Salary: Commensurate with experience and qualifications. Group medical, dental and optical insurance plan; TIAA/CREF, vacation and sick leave.

Duties & Responsibilities: We seek a highly motivated candidate to help coordinate research assessing 1) the re-integration of crop and livestock production in organic cropping systems, and 2) the role of mite-transmitted wheat viruses in mediating crop-weed competitive interactions. The successful candidate will be part of two multidisciplinary regional projects aimed at increasing our understanding of the ecological underpinnings of sustainable cropping systems in the Northern Great Plains.

The successful candidate will initiate and supervise field, greenhouse, and laboratory experiments. Greenhouse and laboratory activities will include mechanical transmission of viruses, mite transmission of viruses, ELISA, PCR, and associated tasks. Field duties include plot establishment and maintenance, and measurement of pathogen and plant variables. Further duties include assisting in the supervision of graduate and undergraduate students, development of appropriate experiments, collection and analysis of data, interpretation of results, formulation of conclusions, and documentation in a final written form.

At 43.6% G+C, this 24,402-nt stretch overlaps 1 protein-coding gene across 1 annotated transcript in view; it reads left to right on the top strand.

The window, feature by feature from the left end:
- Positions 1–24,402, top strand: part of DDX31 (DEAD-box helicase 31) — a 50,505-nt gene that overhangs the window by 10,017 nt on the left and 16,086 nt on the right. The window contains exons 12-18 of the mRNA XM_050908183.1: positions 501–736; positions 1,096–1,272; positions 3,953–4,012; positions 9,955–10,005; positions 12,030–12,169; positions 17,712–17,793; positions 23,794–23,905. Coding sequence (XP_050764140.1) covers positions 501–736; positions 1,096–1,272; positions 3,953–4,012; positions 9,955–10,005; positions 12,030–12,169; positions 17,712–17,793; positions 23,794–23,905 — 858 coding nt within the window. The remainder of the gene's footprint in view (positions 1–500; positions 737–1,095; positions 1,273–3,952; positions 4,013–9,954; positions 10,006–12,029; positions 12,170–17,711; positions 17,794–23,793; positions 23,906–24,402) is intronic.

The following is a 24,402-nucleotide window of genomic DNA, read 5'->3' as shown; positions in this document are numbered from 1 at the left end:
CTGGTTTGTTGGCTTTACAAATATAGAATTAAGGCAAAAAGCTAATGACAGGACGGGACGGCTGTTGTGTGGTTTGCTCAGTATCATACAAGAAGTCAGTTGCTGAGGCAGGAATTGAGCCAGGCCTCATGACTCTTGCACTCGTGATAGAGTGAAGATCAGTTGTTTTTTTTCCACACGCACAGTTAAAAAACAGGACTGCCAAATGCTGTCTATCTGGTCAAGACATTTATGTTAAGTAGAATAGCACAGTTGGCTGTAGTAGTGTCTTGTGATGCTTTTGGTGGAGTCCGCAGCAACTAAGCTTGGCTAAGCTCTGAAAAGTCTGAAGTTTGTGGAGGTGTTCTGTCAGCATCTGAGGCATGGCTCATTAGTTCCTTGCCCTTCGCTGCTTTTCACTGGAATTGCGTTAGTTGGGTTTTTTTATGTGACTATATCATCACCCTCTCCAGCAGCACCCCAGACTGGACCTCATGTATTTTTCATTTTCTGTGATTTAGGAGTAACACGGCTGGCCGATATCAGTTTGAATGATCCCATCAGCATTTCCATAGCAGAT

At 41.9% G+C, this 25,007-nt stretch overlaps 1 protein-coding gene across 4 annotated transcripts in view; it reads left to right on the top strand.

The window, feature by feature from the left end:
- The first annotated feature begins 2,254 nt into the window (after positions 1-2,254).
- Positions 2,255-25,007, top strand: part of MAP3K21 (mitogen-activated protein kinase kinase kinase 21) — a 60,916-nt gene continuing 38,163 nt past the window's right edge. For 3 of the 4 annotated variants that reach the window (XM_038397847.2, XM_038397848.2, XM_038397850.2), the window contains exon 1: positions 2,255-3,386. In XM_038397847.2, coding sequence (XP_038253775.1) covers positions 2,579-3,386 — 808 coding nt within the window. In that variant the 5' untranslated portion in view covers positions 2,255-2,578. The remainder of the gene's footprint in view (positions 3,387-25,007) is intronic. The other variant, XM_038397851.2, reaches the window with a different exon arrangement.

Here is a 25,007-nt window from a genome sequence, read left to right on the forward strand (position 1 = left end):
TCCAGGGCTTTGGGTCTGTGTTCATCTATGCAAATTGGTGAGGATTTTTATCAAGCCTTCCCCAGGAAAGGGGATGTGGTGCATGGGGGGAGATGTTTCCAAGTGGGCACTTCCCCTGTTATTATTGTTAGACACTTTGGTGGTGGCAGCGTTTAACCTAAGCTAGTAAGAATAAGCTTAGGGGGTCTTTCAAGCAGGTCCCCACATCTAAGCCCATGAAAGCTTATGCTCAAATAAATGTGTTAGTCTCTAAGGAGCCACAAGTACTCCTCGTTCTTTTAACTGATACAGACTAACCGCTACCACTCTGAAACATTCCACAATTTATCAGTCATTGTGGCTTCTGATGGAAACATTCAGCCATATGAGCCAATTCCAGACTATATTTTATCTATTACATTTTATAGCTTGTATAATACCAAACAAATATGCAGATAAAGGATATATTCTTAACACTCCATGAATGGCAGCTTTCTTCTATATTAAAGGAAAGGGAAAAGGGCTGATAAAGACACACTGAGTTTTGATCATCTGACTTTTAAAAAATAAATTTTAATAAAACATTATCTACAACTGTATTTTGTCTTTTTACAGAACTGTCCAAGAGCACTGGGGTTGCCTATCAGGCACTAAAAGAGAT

Required Qualifications:

  1. PhD in ecology, agroecology, weed science, plant pathology, entomology or a related field.
  2. Strong statistical foundation
  3. Excellent writing skills.
  4. A valid driver’s license.

Preferred Qualifications may include any of the following:

  1. Ability to work in a multidisciplinary environment.
  2. Interest and knowledge in agroecology and sustainable food production systems.